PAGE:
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The nature of the magic system makes it very easy to dramatize the main character's primary conflict, which is that if he does nothing, then he'll experience no bad luck, but he'll also be at the mercy of the universe, whereas if he acts, then he can get his way, but he also risks disaster. It's a very human story: the same story that we all face every single day. But in real life it plays out in subtle and far-reaching way that are maybe hard to understand, whereas in this book, the story plays out with explosions. Still, at its core, this story is very personal and relatable and human. It's about a guy who maybe wants to do good, but who mostly wants to patch his family together and live peacefully and ensure a happy & safe life for his daughter. And that's something I've seen rarely enough in fantasy novels that I thought it was really refreshing.
Also, the book is dense and complex. Ferrett is a good student of humanity, and many of the characters, institutions, and situations in the book are startlingly complex. For instance, the main character's employer, Samaritan Mutual, is an evil corporation, but, unlike most evil corporations in fiction, it's a startlingly amorphous and petty evil. There's no evil CEO who forces it to be evil: instead, selfishness and thoughtlessness is bred right down into its bones. The corporation is evil not because of any one person, but because at every level people are rewarded for ignoring people who need help. Anyway, I could go on, but I won't. This one is one of the better fantasy novels I've read in the last five years, and I wouldn't be at all surprised if it blew up and became a best-seller or an award-winner.
It starts out amazing in the prologue (that's also where the only really graphic sex scene is to be found). And the rules for magic use/backlash and someone's talent are great (Bureaucracy Wizard??? Brilliant). Add the discrimination/bigotry/witch hunting against magic users and addiction angles. The bit where his daughter would hate him if she knew he was a wizard. This story has legs.
The problem is that you have this setup where the magic users are severely constrained by the eventual lashback from the Flux. Awesome idea. But this is presented as a well known problem and all the magic users have to make do with it. In comes the reluctant hero, Mr. Johnny Come Lately and he magically figures out elegant ways around it throughout. Yeah, like none of the previous wizards would have figured them out before. So, basically, the hero more or less bypasses most of the magic use constraints set up in the world building.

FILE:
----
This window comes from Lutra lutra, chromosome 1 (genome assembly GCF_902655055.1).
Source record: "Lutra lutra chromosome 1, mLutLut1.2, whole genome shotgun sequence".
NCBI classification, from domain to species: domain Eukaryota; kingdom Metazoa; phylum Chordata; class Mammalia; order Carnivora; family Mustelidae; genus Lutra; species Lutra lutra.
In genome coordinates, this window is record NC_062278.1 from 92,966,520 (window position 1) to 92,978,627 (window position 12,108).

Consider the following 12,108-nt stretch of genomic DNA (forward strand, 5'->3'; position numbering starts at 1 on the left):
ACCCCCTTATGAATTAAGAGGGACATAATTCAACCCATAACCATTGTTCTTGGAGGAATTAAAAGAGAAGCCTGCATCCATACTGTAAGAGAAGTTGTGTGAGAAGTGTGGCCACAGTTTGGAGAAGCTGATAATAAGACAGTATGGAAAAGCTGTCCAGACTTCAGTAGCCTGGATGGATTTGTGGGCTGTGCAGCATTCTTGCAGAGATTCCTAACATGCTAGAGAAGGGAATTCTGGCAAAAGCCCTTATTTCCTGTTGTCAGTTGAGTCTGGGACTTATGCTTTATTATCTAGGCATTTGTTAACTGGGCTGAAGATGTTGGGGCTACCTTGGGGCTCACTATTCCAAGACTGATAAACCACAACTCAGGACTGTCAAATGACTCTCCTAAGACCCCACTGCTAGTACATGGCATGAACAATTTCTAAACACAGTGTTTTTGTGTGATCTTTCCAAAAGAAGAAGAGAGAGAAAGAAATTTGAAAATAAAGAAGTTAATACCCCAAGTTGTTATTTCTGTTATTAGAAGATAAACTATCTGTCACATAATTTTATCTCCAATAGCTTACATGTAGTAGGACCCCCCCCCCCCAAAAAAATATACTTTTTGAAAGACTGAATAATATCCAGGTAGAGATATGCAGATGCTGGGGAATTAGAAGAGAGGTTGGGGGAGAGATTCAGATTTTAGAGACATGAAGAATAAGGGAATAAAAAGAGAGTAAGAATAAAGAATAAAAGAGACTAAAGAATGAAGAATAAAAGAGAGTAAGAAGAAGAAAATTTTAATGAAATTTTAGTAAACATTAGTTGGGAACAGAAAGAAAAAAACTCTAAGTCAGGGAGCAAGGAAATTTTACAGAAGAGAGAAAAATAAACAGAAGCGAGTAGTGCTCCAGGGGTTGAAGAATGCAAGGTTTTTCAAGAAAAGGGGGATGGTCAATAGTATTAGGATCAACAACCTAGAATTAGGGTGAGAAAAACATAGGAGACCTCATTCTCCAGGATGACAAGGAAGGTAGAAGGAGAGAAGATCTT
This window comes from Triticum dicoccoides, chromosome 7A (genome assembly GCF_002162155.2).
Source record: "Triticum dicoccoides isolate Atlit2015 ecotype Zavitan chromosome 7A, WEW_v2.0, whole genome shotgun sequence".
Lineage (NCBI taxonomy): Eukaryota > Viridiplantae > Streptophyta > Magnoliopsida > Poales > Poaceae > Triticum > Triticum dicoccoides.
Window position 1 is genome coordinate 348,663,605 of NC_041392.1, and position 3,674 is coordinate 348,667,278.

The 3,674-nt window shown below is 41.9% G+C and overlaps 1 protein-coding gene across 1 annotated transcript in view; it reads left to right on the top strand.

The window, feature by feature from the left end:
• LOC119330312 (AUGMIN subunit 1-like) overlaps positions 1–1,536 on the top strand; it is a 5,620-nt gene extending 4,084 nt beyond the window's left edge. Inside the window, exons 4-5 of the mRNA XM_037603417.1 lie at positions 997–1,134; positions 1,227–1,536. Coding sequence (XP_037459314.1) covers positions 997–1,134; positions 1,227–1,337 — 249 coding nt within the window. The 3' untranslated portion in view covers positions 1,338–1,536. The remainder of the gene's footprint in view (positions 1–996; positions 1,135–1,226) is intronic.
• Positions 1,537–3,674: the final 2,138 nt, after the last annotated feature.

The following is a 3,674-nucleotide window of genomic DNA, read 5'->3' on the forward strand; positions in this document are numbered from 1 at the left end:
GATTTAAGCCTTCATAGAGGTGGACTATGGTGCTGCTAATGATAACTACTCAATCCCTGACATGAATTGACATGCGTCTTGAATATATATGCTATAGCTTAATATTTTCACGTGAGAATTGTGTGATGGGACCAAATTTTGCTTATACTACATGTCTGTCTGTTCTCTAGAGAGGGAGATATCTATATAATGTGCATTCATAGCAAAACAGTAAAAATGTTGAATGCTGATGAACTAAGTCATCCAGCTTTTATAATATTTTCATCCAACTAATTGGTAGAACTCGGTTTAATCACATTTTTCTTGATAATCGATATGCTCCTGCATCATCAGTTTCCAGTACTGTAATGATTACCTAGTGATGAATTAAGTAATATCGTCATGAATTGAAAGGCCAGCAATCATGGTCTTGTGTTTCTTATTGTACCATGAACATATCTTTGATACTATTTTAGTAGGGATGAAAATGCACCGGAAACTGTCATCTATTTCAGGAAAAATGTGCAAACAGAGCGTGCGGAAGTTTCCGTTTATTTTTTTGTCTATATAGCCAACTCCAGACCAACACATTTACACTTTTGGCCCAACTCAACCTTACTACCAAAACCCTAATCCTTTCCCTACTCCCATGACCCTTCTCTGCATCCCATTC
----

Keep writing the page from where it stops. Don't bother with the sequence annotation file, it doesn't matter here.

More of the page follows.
He's not perfect (something I hate with main protagonists), but comes close. But he certainly somewhat invalidates a lot of the "magic use is so hard and dangerous" setup that is the main point of the story. So there is a bit of inconsistency going on here although it doesn't really spoil the enjoyment. I hope that with this success under his belt, the author can write up sequels correcting some of my perceived flaws, because there are lots of potential.
Last, this is light reading. Don't expect anything hugely significant besides a novel take on Urban Fantasy.
It's a fun take on magic. The world is richly imagined with culture and history peaking out from behind the staging. The story moves and builds well.
I gave it 4 of 5 because some of the supporting characters are shadows. There are 'mancers supposedly defined by their incredible obsession to one thing, but they're fleshed out and given more depth than cliched tropes from central casting (sleazy politician, macho cop, thug, pretty boy, etc).
As someone who's read the Ferrett's blog for years, I can see parallels between what he's written about in his personal life, and what he's written about in his fiction. They're there. Ironically, I think I'd have enjoyed the book more without knowing them; because I found the connections I'd see would pull me out of the fictional story and back to thinking about real events or posts. If you're not a reader of the blog, don't let that stop you from enjoying the book. If you are a reader of the blog, it's probably gonna tug at some memories. (But you've probably already read the book, I'm pretty late to the actual book party.)
I personally found it overly optimistic; but it stands in fine speculative fiction company there.
I enjoyed this book a lot and I plan on reading more as they are published. But there's a criticism I have, and a warning.
The character work is really well done, barring the main character. Everyone else felt alive to me but I didn't feel like he was more than a list of traits until the book was 3/4ths done. Normally that's the sort of thing I don't mind, but with all the other characters feeling so alive and vital, it threw me off.
The warning is this: this is a Very fast paced book. To the point that it feels almost a little rushed in spots. It's a little like Jim Butcher's first Dresden book that way - so intent on slamming through the story that it feels like stuff is being glossed over. I'm hoping that future Steinmetz books find a balance the way that the ongoing Dresden books did.
That said, this is a good read. I recommended it to my other picky reading friends, and that's saying something.
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